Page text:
Do you buy and sell stocks, bonds, mutual funds, and other investment property? If so, you need to familiarize yourself with IRS Schedule D, the form used to report capital gains and losses resulting from the sale of investment property.
When Is Schedule D Required?
When you sell a capital asset, you need to calculate how much money you gained or lost on the sale and report it on Schedule D. Capital assets can include:
- Precious metals
- Real estate
Our guide on how to reduce or avoid capital gains taxes has tips on how to keep these taxes at a minimum.
How to Complete the Schedule D Tax Form
The IRS Schedule D Instructions provide a line-by-line explanation for how to complete Schedule D. However, the following overview can help you get started.
Step 1: Separate Short-Term & Long-Term Sales
You need to report short-term and long-term sales separately because different tax rates apply. The IRS taxes short-term gains at your ordinary income tax rate. Long-term transactions qualify for a lower capital gains tax rate of 15%.
Gains or losses from the sale of assets you owned for one year (365 days) or less are considered short-term. The sale of assets that you held for more than one year qualifies as a long-term gain or loss.
If you sold the assets through a broker or financial institution, you should receive a Form 1099-B in early February of the following year. This form includes details on each transaction and whether the sale was short-term or long-term. Otherwise, you’ll need to gather information on each transaction from your own records.
Step 2: Fill Out Form 8949
Most people who need to report capital gains and losses on their tax return need to complete Form 8949 before filling out Schedule D. However, if your 1099-B indicated that cost basis was sent to the IRS and you don’t need to make any adjustments to the amounts reported on Form 1099-B, you can just enter the totals from Form 1099-B on Schedule D and skip completing Form 8949.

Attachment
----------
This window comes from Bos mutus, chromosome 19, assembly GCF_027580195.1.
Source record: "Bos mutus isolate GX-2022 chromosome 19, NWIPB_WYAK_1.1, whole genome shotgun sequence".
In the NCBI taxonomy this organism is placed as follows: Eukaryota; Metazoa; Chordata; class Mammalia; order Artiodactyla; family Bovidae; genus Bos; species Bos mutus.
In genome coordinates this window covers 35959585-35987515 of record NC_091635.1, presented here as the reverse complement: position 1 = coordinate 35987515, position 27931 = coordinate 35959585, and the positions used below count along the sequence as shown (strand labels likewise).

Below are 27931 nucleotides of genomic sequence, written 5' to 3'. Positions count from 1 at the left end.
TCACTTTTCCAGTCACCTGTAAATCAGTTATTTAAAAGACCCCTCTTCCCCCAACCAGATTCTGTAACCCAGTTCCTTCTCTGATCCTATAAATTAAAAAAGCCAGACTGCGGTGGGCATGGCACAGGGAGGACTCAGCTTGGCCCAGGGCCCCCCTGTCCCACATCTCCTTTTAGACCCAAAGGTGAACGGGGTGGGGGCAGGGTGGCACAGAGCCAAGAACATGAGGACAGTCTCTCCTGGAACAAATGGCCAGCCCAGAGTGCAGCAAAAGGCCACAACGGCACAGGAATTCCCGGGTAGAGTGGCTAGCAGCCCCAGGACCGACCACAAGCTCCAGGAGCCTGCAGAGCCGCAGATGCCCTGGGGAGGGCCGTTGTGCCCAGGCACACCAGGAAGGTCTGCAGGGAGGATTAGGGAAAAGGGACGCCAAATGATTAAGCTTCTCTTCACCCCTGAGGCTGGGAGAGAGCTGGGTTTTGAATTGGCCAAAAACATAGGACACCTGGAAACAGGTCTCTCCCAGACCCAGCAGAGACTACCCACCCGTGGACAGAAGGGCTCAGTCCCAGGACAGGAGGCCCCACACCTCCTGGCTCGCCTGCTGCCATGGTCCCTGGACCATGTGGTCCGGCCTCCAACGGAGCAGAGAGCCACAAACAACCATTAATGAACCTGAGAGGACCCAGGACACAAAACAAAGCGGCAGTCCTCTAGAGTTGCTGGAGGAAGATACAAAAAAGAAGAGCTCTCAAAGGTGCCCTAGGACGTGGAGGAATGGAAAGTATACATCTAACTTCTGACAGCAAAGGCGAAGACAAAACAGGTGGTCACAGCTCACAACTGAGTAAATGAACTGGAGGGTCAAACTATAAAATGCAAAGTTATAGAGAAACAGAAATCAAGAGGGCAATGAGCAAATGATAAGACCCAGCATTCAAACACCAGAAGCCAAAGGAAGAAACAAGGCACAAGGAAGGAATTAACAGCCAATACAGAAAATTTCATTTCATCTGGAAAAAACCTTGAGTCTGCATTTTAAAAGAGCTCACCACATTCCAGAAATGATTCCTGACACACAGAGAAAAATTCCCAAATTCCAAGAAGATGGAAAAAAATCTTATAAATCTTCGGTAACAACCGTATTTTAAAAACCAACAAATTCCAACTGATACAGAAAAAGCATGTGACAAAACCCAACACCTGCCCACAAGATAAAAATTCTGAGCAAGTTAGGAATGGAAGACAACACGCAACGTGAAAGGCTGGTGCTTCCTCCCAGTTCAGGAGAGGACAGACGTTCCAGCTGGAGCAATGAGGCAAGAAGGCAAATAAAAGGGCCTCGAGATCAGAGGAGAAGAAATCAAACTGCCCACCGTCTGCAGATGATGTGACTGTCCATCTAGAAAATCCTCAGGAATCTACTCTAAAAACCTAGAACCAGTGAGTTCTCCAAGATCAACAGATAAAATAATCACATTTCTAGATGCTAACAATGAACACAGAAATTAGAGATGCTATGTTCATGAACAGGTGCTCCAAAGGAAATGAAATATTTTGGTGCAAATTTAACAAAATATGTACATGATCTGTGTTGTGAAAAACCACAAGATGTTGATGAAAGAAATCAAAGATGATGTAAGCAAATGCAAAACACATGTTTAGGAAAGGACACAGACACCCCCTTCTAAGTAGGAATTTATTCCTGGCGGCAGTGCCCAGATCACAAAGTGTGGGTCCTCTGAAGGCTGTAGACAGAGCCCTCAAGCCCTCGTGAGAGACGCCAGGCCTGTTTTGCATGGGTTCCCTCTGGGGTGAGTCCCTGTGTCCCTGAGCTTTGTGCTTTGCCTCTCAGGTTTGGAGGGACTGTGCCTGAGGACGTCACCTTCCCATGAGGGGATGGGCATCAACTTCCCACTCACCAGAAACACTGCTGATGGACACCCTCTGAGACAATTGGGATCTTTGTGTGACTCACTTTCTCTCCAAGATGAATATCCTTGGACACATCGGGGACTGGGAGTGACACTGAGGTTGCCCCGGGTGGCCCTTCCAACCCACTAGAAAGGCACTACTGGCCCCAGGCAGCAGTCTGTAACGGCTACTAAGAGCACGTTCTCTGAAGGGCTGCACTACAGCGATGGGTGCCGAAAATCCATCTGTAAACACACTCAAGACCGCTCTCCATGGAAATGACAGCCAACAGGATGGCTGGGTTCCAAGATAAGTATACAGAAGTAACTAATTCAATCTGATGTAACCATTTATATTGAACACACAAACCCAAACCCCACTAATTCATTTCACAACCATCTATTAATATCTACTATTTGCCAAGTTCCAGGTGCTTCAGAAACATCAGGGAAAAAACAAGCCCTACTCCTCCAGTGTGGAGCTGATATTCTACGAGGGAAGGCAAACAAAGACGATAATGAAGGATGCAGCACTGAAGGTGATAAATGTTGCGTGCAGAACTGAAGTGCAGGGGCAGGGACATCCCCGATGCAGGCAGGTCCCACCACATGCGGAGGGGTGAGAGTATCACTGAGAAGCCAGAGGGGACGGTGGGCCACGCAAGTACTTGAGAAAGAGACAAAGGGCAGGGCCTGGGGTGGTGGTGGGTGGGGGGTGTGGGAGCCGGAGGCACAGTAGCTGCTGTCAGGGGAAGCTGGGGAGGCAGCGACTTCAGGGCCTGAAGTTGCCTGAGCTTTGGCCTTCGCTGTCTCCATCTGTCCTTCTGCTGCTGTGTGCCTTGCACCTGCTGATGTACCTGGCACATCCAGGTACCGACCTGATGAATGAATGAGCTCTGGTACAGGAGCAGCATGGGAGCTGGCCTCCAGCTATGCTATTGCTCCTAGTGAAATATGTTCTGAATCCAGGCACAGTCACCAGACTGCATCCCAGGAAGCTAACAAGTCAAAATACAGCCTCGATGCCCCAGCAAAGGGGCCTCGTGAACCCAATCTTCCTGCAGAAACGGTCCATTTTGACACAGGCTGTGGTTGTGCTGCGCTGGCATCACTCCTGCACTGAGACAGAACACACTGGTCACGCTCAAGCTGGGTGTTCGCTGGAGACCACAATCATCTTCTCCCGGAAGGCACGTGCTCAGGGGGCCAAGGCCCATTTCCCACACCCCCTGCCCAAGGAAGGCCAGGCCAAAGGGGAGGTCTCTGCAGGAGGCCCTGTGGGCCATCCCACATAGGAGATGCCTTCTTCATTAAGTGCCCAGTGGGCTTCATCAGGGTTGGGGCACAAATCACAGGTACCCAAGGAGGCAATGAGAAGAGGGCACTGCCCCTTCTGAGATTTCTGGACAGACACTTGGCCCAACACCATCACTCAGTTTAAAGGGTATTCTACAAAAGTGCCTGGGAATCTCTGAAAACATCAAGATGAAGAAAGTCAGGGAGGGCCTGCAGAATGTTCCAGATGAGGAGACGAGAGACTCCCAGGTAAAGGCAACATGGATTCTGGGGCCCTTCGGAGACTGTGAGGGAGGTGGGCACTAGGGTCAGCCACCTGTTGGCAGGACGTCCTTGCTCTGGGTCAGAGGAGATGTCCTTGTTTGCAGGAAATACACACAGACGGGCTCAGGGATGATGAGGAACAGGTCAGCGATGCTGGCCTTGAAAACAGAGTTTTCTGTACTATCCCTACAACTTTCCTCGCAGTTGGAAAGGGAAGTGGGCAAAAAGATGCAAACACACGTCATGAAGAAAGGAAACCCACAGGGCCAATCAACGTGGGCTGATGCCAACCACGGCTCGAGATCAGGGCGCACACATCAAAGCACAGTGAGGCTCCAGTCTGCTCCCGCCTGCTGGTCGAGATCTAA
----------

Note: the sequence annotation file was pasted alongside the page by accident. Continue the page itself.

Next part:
Form 8949 provides several rows for you to list the details of each transaction. For example, if you sold 1,000 shares of Apple stock during the year, on Form 8949 you would enter:
- A description of the property sold — in this case, “1,000 shares AAPL”
- The date you purchased or acquired the shares
- The date you sold the shares
- Proceeds from the sale
- Your cost basis of the shares — usually what you paid for the shares, although it may be adjusted for dividends
- Any adjustments to your basis in the asset (see the Instructions for Form 8949 for more information on basis adjustments)
- Your calculated gain or loss
Short-term sales should be reported on Part I of Form 8949. Long-term sales go on Part II of Form 8949. Each section includes 14 lines for reporting short-term and long-term transactions. If you need more room, you can fill out as many Form 8949s as you need and attach them all to your tax return.
The bottom of each section includes a row for totaling your short-term and long-term transactions. Once you’ve calculated the totals, you carry the result to Schedule D.
Step 3: Enter Totals on Schedule D
Schedule D is used to summarize the transaction detail reported on Form 8949. Like Form 8949, it includes separate sections for reporting short-term and long-term transactions.
Each section also includes lines for reporting other kinds of gains and losses, such as:
- Sales of business property reported on Form 4797
- Gains and losses from a pass-through entity that appear on Schedule K-1
- Capital gain distributions from Form 1099-DIV
If you had any unused capital loss carryovers from a prior year, enter them on lines 6 and 14. They will help offset this year’s capital gains.
Step 4: Fill out Form 1040
Part III of Schedule D is for summarizing all the information contained in Parts I and II. If your result is a net gain, you’ll enter the amount on line 6 of your Form 1040. If the result is a loss, follow the instructions on line 21 of Schedule D to calculate your deduction and enter the result on line 6 of Form 1040.
You’ll need to attach Schedule D and Form 8949 to your Form 1040.
Filling out IRS forms can be confusing, but remember, if you use online tax preparation software like H&R Block or TurboTax, the software will fill in all the correct forms for you. It may even be able to import stock transactions from many brokerages and financial institutions right into your tax return.
Still, it’s smart to understand when you need to complete Schedule D and what information belongs on the form. That way, you’ll know what you’re looking at when you review your return.
Do you buy and sell stocks, bonds, or other investments? How do you track your capital gains and losses?